I – Taro and Me

 

My recipient and I are very different.  We are different nationalities, ethnicities and genders.  I met Taro many years ago in the college cafeteria. My friends and I were looking for a table and I saw Taro sitting by himself looking very much like the shy Japanese foreign student he was. I asked if we could join him. He smiled and said “yes. ” There were friendly introductions all around and our friendship began. Taro it emerged was older than I was at 19. A lifelong kidney disorder had interfered with his education.  At the time it seemed a shame that his education had been delayed.  Now we both know that it was providence.

Despite living in different countries we remained good friends, always getting together when one of us breezed into town.   In 2004 he came to London and we decided to have dinner.  Because of our travel schedules I had not seen Taro for nearly two years. His appearance was distressing. He looked thin and wan and there was an ever so slight grayish tinge to his complexion.  We spoke about work and our families and then the subject moved to eventual retirement. Where did we think we would retire and what projects would we engage in?   The next words he uttered changed my life forever. He said “if I am still alive in five years…”  I never caught the end of the sentence.  I was stunned. He had not spoken about his kidney condition since college so I had no idea it had come to this.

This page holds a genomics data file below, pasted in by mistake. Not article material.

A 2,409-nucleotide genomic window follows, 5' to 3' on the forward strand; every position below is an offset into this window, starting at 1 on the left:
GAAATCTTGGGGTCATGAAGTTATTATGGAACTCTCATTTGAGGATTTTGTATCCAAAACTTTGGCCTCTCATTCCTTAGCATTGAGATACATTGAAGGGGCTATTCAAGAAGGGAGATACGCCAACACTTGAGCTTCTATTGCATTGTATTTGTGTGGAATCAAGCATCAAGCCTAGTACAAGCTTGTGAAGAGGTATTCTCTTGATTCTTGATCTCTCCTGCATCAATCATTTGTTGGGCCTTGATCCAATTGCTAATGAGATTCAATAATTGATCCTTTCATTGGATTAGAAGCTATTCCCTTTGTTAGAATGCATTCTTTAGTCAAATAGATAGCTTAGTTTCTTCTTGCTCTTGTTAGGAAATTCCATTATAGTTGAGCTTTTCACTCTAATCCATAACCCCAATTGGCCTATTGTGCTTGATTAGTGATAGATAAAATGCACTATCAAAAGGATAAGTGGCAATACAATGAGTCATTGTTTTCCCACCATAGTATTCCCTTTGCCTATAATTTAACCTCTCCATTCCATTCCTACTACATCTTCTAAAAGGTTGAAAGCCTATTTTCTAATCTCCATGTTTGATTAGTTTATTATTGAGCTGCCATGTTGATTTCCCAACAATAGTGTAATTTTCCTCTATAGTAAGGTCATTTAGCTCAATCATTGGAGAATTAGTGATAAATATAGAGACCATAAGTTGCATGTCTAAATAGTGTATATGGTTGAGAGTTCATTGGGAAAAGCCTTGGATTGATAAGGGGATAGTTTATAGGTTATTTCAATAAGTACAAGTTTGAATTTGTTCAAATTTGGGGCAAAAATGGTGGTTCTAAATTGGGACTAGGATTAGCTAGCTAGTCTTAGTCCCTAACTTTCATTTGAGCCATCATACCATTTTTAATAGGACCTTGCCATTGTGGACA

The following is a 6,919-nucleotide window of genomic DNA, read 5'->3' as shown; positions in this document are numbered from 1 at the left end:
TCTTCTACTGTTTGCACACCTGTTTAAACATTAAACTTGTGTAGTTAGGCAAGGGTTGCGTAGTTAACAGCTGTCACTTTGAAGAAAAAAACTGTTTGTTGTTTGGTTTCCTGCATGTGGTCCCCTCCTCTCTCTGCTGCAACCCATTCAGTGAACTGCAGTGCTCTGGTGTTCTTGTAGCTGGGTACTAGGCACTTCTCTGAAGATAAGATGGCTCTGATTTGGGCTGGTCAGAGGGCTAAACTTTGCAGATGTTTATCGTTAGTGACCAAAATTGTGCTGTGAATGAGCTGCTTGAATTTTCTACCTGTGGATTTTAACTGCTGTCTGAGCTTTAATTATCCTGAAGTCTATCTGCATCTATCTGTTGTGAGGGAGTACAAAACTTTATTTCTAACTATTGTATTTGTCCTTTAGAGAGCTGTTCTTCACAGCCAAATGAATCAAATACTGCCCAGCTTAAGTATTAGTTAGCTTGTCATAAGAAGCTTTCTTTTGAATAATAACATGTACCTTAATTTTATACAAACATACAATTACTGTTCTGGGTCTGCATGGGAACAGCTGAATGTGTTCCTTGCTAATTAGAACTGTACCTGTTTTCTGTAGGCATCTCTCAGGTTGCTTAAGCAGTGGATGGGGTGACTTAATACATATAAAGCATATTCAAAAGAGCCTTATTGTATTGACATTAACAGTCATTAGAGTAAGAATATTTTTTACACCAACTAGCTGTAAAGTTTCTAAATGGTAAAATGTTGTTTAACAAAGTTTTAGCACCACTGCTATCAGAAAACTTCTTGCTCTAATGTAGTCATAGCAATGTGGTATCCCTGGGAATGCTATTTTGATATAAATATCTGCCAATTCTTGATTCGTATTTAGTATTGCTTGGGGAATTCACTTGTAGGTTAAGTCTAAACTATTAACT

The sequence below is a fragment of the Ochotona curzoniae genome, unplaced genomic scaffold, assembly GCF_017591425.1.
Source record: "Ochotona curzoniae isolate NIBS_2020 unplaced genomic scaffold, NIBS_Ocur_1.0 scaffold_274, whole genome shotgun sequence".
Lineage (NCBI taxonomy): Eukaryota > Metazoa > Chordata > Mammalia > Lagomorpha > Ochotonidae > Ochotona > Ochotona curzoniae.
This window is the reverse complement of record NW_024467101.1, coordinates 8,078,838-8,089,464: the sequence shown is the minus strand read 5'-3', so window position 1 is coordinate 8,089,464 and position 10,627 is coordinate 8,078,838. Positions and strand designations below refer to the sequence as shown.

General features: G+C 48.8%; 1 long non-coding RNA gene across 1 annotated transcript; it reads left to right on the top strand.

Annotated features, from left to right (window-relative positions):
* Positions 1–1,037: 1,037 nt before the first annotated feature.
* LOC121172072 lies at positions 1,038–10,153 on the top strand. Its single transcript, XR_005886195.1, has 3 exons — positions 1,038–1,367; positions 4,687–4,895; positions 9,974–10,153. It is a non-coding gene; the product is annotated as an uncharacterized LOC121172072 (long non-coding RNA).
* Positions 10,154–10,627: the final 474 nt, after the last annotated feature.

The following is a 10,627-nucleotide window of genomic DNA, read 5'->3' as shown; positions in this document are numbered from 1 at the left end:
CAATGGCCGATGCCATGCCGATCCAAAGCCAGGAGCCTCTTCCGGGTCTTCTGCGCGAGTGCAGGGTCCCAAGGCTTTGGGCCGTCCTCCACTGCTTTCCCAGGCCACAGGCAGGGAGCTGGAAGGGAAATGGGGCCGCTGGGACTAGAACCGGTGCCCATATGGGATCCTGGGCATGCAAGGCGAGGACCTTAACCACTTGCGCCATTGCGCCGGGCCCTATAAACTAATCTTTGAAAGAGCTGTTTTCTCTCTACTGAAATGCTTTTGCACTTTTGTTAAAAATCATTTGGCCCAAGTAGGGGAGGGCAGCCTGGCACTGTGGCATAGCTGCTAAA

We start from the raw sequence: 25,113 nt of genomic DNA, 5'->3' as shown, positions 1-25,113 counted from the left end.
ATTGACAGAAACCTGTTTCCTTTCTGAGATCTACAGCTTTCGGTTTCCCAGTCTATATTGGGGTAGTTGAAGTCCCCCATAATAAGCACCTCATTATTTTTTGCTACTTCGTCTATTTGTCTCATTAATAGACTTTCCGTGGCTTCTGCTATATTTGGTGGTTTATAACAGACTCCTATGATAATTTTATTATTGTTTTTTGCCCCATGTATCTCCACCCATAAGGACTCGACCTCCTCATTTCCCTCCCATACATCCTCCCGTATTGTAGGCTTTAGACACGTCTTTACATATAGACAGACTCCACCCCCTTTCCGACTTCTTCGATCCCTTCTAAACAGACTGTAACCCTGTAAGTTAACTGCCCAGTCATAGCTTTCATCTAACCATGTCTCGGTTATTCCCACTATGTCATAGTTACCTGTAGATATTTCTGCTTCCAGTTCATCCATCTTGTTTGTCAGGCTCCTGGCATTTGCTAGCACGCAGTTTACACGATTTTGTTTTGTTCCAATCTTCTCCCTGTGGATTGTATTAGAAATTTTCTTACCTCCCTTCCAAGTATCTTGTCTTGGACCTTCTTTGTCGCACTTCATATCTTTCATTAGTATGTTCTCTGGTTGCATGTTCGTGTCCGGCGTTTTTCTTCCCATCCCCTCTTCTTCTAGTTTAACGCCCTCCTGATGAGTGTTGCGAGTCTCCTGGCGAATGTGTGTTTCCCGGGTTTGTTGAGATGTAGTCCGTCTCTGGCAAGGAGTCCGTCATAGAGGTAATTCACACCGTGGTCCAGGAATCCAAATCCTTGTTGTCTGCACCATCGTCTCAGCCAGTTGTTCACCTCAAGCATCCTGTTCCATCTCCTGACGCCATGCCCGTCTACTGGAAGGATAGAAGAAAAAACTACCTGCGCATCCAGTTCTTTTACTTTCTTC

He now explained that his kidneys had failed, that he was on dialysis, that it was only a matter of time. Despite being on donor lists in the US and Japan he was not counting on them.  His whole manner was relaxed and matter of fact.  He might have been talking about his travel schedule or some detail of a meeting.  Now I was more than stunned. I was in inner turmoil. I realised that he had not spoken of it before because he had reconciled himself to dying sooner rather than later.    We moved on to other conversation topics but the explosion happening to my emotions continued because the very moment he said he was looking for a donor I knew that I should offer. By the time we left the restaurant I was determined to do so.  I remembered my squeamishness when my husband told me about his organ donor card.  When I got home I  flew onto the internet searching kidney diseases and transplants until my husband George came home. When I heard the key in the door I rapidly switched to computer solitaire. It was a pattern I followed for weeks to come.

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